With "Prima Materia" he tries to describe "the primitive formless base of all matter similar to chaos, the quintessence or aether." A bold aspiration which leads to an more diverse soundscape but bearing the same smooth tranquillity. Starting with the same crystalline sounds embedded in a mysterious distant rhythm it shifts into soft ambient paired with distorted everyday noises. A collage which equally occupies the senses as "Terra Firma" and passes faster than the track length suggests.
Side B closes with an short afterthought, "In Vacuo Momentum", which plays with channels and sounds leaving the impressions of passing whales deep down in the Ocean.
Deison's compositions have an very organic feel to it, illustrated on the cover with what could be a spiderweb on a rusty fence hit by raindrops. The green, transparent Vinyl of this edition of 300 supports the artistic vision appropriately.
Nairobi-based KMRU (aka Joseph Kamaru) has joined up with Editions Mego to offer up a blend of electronics and Kenyan field recordings that is predominantly ambient. Contrasts run deep, as the colder-sounding electronic pads and drones blend with warmer, thicker textures, but the overall tone is stretched and slowed and minimised (with exceptions) into something both abstract and mesmeric.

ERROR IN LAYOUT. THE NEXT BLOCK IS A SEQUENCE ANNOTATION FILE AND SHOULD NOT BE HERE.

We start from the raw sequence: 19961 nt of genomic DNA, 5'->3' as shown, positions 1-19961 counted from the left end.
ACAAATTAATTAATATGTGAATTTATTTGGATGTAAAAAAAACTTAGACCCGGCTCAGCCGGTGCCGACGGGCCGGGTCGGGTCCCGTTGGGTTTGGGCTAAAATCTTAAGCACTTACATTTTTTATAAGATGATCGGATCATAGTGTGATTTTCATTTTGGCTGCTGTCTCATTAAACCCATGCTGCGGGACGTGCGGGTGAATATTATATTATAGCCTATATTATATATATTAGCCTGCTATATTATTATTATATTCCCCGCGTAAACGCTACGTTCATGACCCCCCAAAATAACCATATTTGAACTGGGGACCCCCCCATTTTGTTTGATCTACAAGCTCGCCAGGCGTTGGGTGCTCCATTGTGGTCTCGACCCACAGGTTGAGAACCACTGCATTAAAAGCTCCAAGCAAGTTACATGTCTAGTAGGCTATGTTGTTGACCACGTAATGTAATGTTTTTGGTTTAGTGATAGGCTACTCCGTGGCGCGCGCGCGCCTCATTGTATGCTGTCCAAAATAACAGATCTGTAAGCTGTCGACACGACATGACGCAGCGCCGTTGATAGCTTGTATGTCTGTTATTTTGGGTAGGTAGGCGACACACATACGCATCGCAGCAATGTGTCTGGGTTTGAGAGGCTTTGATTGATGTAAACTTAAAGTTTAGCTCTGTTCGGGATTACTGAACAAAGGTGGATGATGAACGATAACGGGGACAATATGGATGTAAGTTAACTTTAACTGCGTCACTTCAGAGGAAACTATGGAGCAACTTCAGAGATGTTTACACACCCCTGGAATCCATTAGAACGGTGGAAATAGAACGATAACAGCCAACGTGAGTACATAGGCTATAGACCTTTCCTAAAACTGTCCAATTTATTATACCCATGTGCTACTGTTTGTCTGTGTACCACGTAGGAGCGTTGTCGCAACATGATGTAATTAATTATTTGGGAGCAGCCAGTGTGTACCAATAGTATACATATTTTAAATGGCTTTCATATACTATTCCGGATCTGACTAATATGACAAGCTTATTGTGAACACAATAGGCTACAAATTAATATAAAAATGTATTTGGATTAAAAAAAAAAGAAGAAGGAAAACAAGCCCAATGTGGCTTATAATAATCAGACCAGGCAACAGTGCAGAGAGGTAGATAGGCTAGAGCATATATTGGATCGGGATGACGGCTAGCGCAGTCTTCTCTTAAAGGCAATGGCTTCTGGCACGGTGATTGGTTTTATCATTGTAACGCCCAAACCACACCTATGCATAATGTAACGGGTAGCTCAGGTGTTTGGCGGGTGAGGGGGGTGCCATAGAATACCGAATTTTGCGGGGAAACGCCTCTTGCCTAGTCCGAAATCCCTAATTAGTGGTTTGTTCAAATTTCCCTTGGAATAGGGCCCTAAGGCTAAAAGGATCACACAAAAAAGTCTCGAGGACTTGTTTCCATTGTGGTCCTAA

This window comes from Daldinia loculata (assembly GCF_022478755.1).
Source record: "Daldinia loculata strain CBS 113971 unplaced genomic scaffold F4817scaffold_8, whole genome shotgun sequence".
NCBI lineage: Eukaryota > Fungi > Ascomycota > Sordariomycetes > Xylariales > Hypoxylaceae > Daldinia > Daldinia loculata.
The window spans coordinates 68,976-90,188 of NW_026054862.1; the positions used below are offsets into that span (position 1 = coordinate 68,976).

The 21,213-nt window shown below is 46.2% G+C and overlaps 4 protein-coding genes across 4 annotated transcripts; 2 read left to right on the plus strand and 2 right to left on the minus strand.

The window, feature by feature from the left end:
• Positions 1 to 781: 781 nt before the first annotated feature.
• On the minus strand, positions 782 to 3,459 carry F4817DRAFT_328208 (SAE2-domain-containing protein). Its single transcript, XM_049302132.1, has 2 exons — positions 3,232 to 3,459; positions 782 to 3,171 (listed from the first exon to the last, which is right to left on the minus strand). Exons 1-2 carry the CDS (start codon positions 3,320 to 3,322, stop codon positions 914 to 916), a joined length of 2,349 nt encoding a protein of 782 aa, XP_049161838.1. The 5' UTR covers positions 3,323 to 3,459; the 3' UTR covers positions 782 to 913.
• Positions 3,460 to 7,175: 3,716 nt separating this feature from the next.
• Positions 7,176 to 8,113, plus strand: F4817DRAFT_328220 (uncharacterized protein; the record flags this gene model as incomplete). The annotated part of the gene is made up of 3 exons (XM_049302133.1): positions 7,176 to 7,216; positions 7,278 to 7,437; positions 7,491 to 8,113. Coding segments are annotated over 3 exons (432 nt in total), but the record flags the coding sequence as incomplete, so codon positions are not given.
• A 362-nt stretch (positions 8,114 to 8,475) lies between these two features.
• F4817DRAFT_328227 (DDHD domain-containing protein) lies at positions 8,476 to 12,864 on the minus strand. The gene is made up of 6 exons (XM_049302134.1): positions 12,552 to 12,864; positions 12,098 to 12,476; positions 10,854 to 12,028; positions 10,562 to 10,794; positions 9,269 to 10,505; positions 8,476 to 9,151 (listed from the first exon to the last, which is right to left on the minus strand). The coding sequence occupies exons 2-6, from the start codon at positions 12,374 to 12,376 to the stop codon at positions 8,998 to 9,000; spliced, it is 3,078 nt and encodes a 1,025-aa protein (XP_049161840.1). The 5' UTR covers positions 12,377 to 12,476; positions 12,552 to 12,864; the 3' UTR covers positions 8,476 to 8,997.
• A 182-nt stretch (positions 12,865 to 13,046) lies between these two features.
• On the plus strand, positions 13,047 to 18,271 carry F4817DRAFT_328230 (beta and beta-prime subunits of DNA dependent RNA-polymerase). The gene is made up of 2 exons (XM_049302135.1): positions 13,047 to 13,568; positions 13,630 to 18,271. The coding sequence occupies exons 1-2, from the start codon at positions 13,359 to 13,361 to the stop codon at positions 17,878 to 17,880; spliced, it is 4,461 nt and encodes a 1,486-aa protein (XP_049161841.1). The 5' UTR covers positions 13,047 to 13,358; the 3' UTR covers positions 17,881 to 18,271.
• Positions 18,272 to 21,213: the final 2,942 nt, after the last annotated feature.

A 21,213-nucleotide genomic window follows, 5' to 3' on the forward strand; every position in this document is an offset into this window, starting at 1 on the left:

Across six long pieces, totalling 76 minutes, a trusted format is followed. Different tones and notes are used, but each one is essentially a variant on the same velvety bed of fixed melody, with more organic elements sounding like they’re happening outside. “Well” is somewhat closer and tighter-sounding, while “Solace”, unsurprisingly from the title, feels more barren and melancholic, with a faintly breathing pulse under.
An exception to the generally minimalist tone is “Klang”, a much more room-filling arrangement with an endless feeling of building and waking that never seems to climax. It’s like an orchestra warming up, but an orchestra made of synths and city life, and it feels quite overwhelming after being lulled into the calm that preceded it. “Insubstantial” restores the calm after and offers the album’s most melodic loop pattern, albeit a faint one.
The title track is the last and longest piece, a slightly cleaner-sounding 23-minute slow progression around a two-chord pattern that pretty much sums up the whole release.
It’s not as adventurous or diverse as some might hope, nor does it have the ‘ethnic identity’ that Europeans or Americans might stereotypically expect from African music, but as a richly textured calm piece of ambient, it’s like a high quality quilt.